This archived news story is available only for your personal, non-commercial use. Information in the story may be outdated or superseded by additional information. Reading or replaying the story in its archived form does not constitute a republication of the story.
SALT LAKE CITY — Gov. Gary Herbert, Salt Lake City Mayor Erin Mendenhall and other backers of bringing the Olympics back to Utah are expected to announce the formation of a new candidature committee Wednesday — but will their bid have to wait for the 2034 Winter Games instead of 2030?
“I think that may be accurate,” Senate President Stuart Adams, R-Layton, told KSL. “The thing we’ve always had is, ‘Ready, willing and able.’ ... As the door opens, we hope to be able to walk through the door and be ready.”
But Adams, who will be part of the committee along with House Speaker Brad Wilson, R-Kaysville, said the Winter Games should return to the United States sooner rather than later. It’s been more than a year since the U.S. Olympic and Paralympic Committee chose Salt Lake City to bid for an unspecified future Winter Games.
“We’re America’s choice right now, meaning that America has chosen Utah to represent them in the process. And we think it’s been a long time since America has had the Winter Olympics. We think we’re due. So whether it’s 2030 or 2034, we hope it’s one of those dates,” Adams said. “We’re going to be ready to go either way.”
The 2002 Winter Games in Salt Lake City were the last Winter Games held in the United States.
But the announcement less than two weeks ago that Sapporo, Japan, is officially bidding to host the 2030 Winter Games has sparked new speculation that Salt Lake City may end up competing for 2034 instead of 2030, especially since the 2028 Summer Games are already in the United States, in Los Angeles.
“I’m still not certain they’re going to go for 2030,” said Ed Hula, editor and founder of Around the Rings, an online Olympic news source with an international following. “The idea that the U.S. would have a 2028 Summer Games and follow with a Winter Olympics in 2030 might be a bit excessive.”
Hula said, however, there’s a likelihood the International Olympic Committee could choose to award both the 2030 and 2034 Winter Games at the same time, as was done nearly three years ago with the 2024 Summer Games going to Paris, and Los Angeles, which was bidding for 2024, getting 2028.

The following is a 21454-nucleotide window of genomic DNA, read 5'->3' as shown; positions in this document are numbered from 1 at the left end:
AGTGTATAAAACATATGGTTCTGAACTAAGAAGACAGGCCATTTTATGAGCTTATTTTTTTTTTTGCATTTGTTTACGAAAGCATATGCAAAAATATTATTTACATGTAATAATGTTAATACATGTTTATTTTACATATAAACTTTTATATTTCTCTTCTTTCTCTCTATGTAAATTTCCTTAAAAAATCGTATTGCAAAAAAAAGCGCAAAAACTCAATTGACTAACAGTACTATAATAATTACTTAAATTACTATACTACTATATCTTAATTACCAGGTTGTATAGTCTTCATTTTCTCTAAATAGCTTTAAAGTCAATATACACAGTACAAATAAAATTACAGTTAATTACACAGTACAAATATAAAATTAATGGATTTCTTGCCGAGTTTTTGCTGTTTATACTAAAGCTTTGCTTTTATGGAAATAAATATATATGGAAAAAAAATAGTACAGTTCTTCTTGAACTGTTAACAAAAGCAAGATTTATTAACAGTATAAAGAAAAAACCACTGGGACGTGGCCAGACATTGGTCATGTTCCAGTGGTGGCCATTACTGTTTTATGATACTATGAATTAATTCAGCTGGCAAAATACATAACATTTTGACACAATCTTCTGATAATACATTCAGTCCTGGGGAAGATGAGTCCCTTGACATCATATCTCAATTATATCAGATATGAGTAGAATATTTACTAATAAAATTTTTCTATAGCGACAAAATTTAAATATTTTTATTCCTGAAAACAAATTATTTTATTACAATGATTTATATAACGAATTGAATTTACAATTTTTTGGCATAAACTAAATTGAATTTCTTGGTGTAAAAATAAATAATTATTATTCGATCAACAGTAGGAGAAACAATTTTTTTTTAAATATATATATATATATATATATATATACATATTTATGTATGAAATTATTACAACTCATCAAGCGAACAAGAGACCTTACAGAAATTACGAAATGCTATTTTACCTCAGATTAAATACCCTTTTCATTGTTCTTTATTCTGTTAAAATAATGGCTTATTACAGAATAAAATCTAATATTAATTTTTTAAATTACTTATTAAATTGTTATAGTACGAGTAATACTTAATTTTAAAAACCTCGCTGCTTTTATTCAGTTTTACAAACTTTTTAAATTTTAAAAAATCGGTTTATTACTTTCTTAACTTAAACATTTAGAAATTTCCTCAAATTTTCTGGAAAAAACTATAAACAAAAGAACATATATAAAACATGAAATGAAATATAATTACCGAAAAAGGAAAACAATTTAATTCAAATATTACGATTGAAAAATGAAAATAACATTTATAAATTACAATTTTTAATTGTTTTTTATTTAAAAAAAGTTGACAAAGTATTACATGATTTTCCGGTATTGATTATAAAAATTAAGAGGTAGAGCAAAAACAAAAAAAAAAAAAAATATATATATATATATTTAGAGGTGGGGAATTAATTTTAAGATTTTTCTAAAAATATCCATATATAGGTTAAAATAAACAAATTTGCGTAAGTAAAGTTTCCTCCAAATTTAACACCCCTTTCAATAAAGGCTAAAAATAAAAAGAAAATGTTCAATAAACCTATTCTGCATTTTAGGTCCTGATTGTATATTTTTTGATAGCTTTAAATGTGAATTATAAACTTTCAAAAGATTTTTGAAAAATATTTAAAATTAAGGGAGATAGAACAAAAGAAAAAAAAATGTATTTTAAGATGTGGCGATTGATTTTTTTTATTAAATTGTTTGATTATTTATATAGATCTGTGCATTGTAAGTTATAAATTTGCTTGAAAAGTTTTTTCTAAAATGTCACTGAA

“I think we’re heading to a situation where 2030 and 2034 could be awarded in a dual fashion like they did with L.A. and Paris,” Hula said. With “enough good cities bidding,” he said, “there’s no reason to leave them hanging on for another four years.”
Just when those picks would be made is not clear under a new, more informal bidding process that encourages interested cities to enter into discussions with the IOC. Salt Lake City’s candidature committee would take the lead in those talks. Traditionally, cities were chosen to host an Olympics seven years in advance.
Hula said the new committee would be the one “to put together the material the IOC needs to consider for a Winter Olympic bid without perhaps naming a date, because that’s the sort of thing the IOC and prospective cities are supported to have out under this ‘new norm,’ the new way of bidding for the Games.”
John Mason, director of communications for the United States Olympic and Paralympic Committee, said Salt Lake City’s bid is still for a future Winter Games rather than for either 2030 or 2034.
“That has not changed,” Mason told KSL. “That’s a decision that’s still to be made.”
USOPC officials are expected to be in Utah for the international speedskating competitions being held at the Utah Olympic Oval in Kearns through the weekend and are likely to meet with members of the new Salt Lake City candidature committee.
Adams said he would have liked to have the Winter Games come back to Salt Lake City right away, in 2006.
“We’ll wait and be patient,” the Senate president said. “We’ll take them when they come.”
The Utah Legislature has committed to fund the upgrades to the state’s existing Olympic venues needed to host another Winter Games over a decade.
Senate Budget Chairman Jerry Stevenson, R-Layton, said there may not be money for those improvements this year because of lagging growth in sales tax revenues that would have been fixed by the tax reform package repealed at the beginning of the session.
But Stevenson said lawmakers will honor their commitment to keeping up the venues that include a bobsled, luge and skeleton track, speedskating oval and ski jumps, but he joked that if the Winter Games don’t return until 2034, “any effort I’m putting into this may be for my grandchildren.”